During last year's presidential campaign, Bush accused his opponent, Vice President Al Gore, of looking the other way while Russia sold potent weapons to Iran.

The new administration has set as a goal stopping such sales.

Further pinching the hard-pressed Russian economy, Bush warned after his election that he would cut off direct U.S. financial aid that is aimed at stimulating a market economy until significant reforms are carried out.

Anthony Cordesman of the Center for Strategic and International Studies does not expect serious changes until the new administration completes its intelligence and policy assessments, a process that could take months.

One policy Cordesman expects to see continued is a joint project with Russia to help dismantle nuclear weapons banned by treaties. Cordesman said the Bush administration might try to expand it to cover biological weapons as well.

And, he said, "they are going to have to renegotiate the whole issue of arms traffic with Iran."

Michael Mandelbaum of the Johns Hopkins School of Advanced International Studies said he expected two major changes: Going ahead with a ballistic missile defense and extending membership for the Baltic nations in NATO.

"To the Russians this is unacceptable and will put us on a collision course," he said.

Ariel Cohen of the Heritage Foundation foresees likely cooperation with Russia in at least four areas: strategic arms reduction, economic development, space exploration and fighting international terrorism.

In other areas, such as a national missile defense and the spread of weapons of mass destruction, he said, "Washington will need to be both careful and cautious in addressing its concerns with Moscow."

Ivo Daalder of the Brookings Institution said the biggest change he expects in U.S. foreign policy is disagreement among Bush's advisers after eight years of Clinton-era unity.

Powell's view of the world is very different from the view of Vice President Cheney and Defense Secretary Donald Rumsfeld, Daalder said. "Powell, first and foremost, talks about opportunities. They talk about threats and challenges."
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5.
Russian Scientist Warns Against AMD Illusion
ITAR-TASS
January 24, 2001
(for personal use only)


SNEZHINSK (Chelyabinsk region) - Head of the Russian federal nuclear centre Yevgeny Avrorin has branded the US intention to set up the National Anti-Missile Defence (AMD) as "an extremely dangerous idea generating the illusion of impunity."

He told a local paper on Wednesday that the AMD "is a purely political move." "The only sensible explanation for it is that this is the way the Americans wish to maintain their scientific potential in the area of armament," he said.

According to Avrorin, the AMD is " an illusion of the last decade." When the Soviet Union had up to 20,000 strategic nuclear warheads, Americans could not dare think of creating the AMD, he said.

"It is an open secret that the anti-missile defence aims solely at protection against a retaliatory strike by Russia," the scientist said.

"Our goal is to debunk this illusion and make a retaliatory strike effective even if the AMD exists, and we are working on it" he said.
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D. Russian Nuclear Power Industry

1.
Partial Shut-Down in Russian Nuclear Power Plant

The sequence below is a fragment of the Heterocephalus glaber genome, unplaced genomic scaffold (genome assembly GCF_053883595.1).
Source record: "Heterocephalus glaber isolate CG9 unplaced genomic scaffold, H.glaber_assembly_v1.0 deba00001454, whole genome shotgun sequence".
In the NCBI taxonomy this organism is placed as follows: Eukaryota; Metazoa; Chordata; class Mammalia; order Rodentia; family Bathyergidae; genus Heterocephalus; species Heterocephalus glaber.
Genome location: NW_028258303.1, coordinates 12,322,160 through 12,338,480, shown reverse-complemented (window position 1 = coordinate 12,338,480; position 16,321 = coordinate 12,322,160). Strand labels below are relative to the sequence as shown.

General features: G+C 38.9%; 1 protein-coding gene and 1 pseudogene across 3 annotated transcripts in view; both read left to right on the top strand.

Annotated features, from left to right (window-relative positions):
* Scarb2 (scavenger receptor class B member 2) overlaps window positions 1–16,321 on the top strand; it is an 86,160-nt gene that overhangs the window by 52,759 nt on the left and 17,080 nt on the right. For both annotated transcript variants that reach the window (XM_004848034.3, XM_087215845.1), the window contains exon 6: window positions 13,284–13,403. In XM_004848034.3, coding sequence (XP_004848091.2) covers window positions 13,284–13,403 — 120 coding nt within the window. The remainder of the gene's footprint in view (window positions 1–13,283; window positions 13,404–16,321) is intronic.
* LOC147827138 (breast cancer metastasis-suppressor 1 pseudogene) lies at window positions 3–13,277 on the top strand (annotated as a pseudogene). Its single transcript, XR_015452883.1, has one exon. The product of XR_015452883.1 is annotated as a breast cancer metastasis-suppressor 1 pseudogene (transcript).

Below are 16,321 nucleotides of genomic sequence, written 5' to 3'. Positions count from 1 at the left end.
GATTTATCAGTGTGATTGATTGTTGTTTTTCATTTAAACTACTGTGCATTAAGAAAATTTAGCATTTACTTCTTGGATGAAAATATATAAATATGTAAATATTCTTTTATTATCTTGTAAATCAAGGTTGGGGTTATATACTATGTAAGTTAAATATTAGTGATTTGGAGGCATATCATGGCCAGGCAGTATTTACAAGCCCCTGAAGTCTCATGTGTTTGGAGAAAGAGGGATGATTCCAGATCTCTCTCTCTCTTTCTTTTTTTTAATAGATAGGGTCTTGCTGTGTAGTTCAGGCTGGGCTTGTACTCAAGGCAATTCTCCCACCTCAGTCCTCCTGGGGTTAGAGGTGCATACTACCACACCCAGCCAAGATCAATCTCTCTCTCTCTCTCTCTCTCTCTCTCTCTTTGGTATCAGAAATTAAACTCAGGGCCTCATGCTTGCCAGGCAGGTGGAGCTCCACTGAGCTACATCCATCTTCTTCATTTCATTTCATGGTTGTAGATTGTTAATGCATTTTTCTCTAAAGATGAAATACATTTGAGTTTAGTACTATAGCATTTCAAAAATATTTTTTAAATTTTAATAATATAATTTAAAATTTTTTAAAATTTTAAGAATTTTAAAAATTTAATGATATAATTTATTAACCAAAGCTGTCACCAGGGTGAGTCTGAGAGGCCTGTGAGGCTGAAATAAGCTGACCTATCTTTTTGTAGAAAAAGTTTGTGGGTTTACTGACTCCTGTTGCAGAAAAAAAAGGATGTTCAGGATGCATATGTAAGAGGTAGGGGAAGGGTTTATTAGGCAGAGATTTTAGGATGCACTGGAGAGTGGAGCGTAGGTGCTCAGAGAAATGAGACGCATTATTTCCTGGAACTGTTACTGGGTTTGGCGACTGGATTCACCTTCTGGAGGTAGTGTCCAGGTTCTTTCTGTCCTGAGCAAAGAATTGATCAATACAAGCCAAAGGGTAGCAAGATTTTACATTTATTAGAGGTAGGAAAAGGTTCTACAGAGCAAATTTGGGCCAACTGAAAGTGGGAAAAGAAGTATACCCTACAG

Agence France Presse
January 23, 2001
(for personal use only)


MOSCOW, Jan 23, 2001 -- (Agence France Presse) One of the reactors in a Smolensk nuclear power plant, near Russia's border with Belarus, shut down automatically Tuesday because of an unidentified fault, the atomic energy ministry said.

Reactor number one shut down at 6:42 a.m. (0342 GMT), the ministry said in a statement, and the plant's workers were investigating what caused the safety malfunction.

The ministry statement reported no radiation leaks, and said the rest of the plant was working as usual.
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2.
Atomic Power Station Ready for Start-Up
ITAR-TASS
January 21, 2001
(for personal use only)


VOLGODONSK, Rostov region, January 21 (Itar-Tass) - Nuclear fuel is being loaded into the reactor of the Rostov nuclear power plant, which has been conserved for ten years.

The reactor has undergone a hydraulic test, a test of the containment shell, a test-run and the second revision of reactor and turbine equipment. The tests displayed a high quality of the construction and assembly works.

Highly-skilled experts from almost all functioning nuclear power plants of Russia and Ukraine did the tests. This is not accidental, as not a single nuclear power plant unit has been put into commission on territory of the former Soviet Union since 1992, Rostov nuclear power plant director Vladimir Pogorelov has told Itar-Tass.

The Rostov power plant has a VVER-1000 reactor manufactured by the Atommash plant in Volgodonsk. All of the equipment and pipes are under a containment shell to protect them from an external impact, for instance, the fall of an airplane weighting up to 20 tonnes and the water impact in case of rupture of hydro- systems.

The beginning start of the power plant is another test of all equipment at the minimum capacity. The unit will be connected to the energy network later and supply electricity to the unified energy system of Russia. The first unit will reach its full capacity, 1 million kilowatt per hour, only after a comprehensive examination.
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E. Export Controls

1.
National Security Roulette
Kenneth R. Timmerman
The Washington Times
January 19, 2001
(for personal use only)


Among the many last-minute regulations, rules and executive orders of the outgoing administration is a Commerce Department bid that lifts export controls on military grade computers, virtually guaranteeing that the United States will face dangerous new threats in the coming years that our defense planners are ill-prepared to meet.